Archive for the ‘EMDR’ Category

Healing From Trauma – A Relational Approach

Posted on: September 28th, 2018 By Simone Verrone

An individual’s problems with adjustment can be more clearly understood in the context of his/her interaction with others. Because we define ourselves in relation to other people, we know the ‘sense of self’‘ is constantly being created through those interactions. This is especially true when you take into consideration that person’s patterns of connection with loved ones. When love is expressed and accepted, it is the logical antidote to the helplessness and the sense of being disconnected and betrayed, which are at the core of countless traumatic experiences. Studies (1) show that, when a spouse is included in the treatment for anxiety, rates raised from 42% of therapeutic success (in individual therapy) to almost double, at 82% of success when both spouses are involved. It is only sensible then to make the most out of this healing element in everyone’s life (relationships) and use it as part of the treatment of trauma.
Healthy close relationships have been linked to resilience in combat situations, to the ability to cope with chronic stress and illness, and even to immune system competence. Because many traumas are marked by violations of human connections, the relationship with one’s life-partner is powerfully corrective, but it is often overlooked by health professionals as an active source of healing. Therapists who work with couples and families endeavor to create more positive connections between family members / husband and wife, where wounds can be healed utilizing those relationships as therapeutic catalysts. If you or someone you know is struggling from a traumatic experience or living with anxiety and needs healing, call (or fill out the online form) today. You CAN take the first step towards a healthier and fuller life.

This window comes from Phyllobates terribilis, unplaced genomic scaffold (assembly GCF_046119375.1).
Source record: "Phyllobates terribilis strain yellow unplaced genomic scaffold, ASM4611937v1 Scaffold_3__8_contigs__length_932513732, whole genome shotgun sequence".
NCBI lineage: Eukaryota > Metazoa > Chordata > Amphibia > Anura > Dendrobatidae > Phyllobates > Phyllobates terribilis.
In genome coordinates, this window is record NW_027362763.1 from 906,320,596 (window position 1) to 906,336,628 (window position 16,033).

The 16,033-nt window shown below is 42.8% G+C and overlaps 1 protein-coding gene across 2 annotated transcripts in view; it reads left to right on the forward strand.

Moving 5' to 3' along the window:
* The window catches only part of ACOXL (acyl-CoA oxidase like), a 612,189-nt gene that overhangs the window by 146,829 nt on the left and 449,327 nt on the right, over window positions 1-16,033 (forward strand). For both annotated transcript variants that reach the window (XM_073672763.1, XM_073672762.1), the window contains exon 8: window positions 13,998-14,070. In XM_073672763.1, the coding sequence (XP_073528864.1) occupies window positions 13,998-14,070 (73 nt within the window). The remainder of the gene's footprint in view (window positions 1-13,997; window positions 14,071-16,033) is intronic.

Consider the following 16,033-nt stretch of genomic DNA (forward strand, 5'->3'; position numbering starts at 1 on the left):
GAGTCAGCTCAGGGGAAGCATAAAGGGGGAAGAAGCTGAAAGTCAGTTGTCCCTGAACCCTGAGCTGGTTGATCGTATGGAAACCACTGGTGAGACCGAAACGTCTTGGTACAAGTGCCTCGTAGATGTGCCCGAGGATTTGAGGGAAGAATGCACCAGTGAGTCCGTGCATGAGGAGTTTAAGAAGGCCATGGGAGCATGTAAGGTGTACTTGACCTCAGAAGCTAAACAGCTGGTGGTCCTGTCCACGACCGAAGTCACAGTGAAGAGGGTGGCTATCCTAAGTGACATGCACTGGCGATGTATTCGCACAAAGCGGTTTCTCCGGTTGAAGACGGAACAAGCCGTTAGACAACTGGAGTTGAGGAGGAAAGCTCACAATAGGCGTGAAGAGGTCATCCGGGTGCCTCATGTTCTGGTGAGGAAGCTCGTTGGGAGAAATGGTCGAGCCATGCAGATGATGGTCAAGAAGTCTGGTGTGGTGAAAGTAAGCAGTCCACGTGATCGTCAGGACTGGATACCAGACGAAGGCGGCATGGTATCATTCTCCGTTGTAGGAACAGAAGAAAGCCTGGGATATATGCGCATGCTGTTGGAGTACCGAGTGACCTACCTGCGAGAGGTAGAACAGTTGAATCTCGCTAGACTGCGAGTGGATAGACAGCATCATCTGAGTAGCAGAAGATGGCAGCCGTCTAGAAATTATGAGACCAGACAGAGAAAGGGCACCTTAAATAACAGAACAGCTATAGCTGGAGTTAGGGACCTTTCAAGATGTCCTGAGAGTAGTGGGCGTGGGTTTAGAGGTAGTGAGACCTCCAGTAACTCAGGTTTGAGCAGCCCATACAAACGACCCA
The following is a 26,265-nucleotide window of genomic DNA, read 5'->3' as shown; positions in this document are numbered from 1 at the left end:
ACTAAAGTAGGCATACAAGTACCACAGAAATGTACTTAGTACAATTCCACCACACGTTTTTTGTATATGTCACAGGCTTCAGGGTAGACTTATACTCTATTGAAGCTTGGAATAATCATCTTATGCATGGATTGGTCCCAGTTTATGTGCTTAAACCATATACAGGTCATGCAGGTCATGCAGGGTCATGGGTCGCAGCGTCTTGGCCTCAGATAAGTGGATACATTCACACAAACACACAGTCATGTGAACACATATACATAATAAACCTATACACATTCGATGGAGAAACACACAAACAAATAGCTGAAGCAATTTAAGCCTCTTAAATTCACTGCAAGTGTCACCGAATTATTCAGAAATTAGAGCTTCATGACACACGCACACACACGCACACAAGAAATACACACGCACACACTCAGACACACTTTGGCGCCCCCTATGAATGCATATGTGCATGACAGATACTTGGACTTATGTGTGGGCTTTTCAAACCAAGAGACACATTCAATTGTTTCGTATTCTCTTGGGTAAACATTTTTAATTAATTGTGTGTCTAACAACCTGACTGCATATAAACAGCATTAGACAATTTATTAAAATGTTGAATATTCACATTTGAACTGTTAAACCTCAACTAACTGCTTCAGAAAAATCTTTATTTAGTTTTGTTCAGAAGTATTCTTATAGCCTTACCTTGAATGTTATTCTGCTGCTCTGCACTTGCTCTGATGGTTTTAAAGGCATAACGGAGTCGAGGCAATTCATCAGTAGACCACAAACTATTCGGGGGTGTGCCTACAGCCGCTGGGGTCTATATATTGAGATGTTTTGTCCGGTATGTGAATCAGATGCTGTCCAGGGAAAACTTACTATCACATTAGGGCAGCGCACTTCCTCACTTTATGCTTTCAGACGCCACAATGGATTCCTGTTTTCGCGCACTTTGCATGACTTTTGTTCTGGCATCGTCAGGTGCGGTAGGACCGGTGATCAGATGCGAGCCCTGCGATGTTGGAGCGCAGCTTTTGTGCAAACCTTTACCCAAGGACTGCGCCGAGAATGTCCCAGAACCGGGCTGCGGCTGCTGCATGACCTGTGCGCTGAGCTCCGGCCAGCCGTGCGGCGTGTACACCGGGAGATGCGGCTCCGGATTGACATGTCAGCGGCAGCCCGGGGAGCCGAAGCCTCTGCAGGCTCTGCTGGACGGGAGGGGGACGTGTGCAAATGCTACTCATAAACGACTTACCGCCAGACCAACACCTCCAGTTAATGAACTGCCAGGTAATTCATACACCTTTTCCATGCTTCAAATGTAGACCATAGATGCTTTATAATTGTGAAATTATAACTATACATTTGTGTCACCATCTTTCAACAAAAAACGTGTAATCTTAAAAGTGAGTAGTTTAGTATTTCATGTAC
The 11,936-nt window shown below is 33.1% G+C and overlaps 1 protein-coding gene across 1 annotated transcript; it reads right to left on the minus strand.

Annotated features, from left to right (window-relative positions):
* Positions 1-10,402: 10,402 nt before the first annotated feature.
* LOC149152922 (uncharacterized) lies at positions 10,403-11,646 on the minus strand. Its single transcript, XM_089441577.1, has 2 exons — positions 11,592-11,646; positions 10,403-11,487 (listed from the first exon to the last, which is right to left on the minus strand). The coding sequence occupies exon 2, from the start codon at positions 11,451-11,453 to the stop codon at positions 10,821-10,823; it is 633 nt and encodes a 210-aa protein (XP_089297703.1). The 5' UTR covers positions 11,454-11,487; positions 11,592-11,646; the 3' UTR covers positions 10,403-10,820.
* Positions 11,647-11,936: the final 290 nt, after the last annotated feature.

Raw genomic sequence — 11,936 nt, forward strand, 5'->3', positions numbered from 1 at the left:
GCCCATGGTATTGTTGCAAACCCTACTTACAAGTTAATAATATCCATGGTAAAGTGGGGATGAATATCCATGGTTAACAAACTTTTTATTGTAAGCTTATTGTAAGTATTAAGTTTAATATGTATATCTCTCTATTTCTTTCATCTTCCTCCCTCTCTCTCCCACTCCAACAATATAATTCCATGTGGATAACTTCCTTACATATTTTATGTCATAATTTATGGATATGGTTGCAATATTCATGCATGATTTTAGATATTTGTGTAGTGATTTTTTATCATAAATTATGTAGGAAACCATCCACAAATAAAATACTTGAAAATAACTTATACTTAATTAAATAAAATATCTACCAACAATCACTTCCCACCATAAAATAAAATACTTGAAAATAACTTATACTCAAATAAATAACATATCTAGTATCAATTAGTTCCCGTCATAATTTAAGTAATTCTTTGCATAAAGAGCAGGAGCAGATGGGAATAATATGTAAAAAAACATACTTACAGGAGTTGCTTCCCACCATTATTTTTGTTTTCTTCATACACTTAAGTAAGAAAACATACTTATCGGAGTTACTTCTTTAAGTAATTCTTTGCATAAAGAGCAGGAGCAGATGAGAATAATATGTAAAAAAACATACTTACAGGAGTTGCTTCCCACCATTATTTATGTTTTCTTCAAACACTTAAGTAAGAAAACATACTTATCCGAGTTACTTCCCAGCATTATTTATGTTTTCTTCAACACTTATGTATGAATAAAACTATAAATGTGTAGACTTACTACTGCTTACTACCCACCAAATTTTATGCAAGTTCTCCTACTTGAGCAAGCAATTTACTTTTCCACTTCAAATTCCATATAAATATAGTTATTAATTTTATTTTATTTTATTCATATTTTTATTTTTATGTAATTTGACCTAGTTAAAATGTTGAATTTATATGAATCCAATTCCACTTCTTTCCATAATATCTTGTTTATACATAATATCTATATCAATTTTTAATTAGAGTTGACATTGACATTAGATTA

(1) Emotionally Focused Couple Therapy with Trauma Survivors, by Susan Johnson

Therapy: An Answer To Prayer?

Posted on: January 11th, 2011 By Simone Verrone

I recently heard from a friend she thinks Christians who have emotional wounds should not seek psychotherapy/counseling because doing so would be due to a lack of trust in God’s healing. This conversation got me wondering how so many Christians have acquired this prejudice against, not all health care services, but only that specifically related to mental health. As we continued talking about this subject, it came up that, when believers break a leg or discover they have diabetes or cataract, there usually is no second guessing the decision to go to the doctor and receive some kind of therapeutic intervention. To be treated by health care professionals is the logical and responsible thing to do when your physical health is compromised. However, when it comes to an invisible injury that affects emotional and psychological functioning, so many believe that prayer is the only true step towards healing Christians should take. The distinction between the two attitudes is intriguing to me, and it is also sad because it is hard to see fellow believers living with emotional pain for years (even decades) without seeking professional help that could bring an end to their (often secret) misery. It almost seems like there shame in asking for help, but it is actually in line with our Christian belief to do so, as it is a sign of humility.

This topic reminds me of the well-known tale of the man who sat on the roof of his house during a flood. For the few that have never heard the story, here is the idea: a man prayed and asked God to rescue him.  Each time a rescue crew came – by boat, by helicopter – he refused to accept their help, stating he had faith that God would save him. At the end, he drowns in the rising waters and meets God in heaven. As they meet, the man asks Him the reason why He didn’t come and save him, when he had so much faith God would do so. God replies he did send several rescue teams in response to his prayers…

So when we ask God to heal us from our emotional pain, anxiety, or from debilitating depression resulted from a traumatic experience or a difficult loss, I wonder why there is a tendency to only allow supernatural intervention as something God would work with, and neglect the professional help that is available. Somehow, there is a stigma in many (thankfully, not all) Christian circles which gives a negative connotation to clinical counseling, even when the professional counselor is a fellow believer.

I believe that Jesus really meant it when He says He came so that we could have access to life, and not just ‘survival’ life, but abundant life. One has to see psychotherapists as a gift from God to bring His healing presence in your life, just as a knee surgeon (for example) would be. If we were all more open to seeing God move by using people as His hands and feet, we would see more born-again Christians living a full life experiencing His healing and His joy.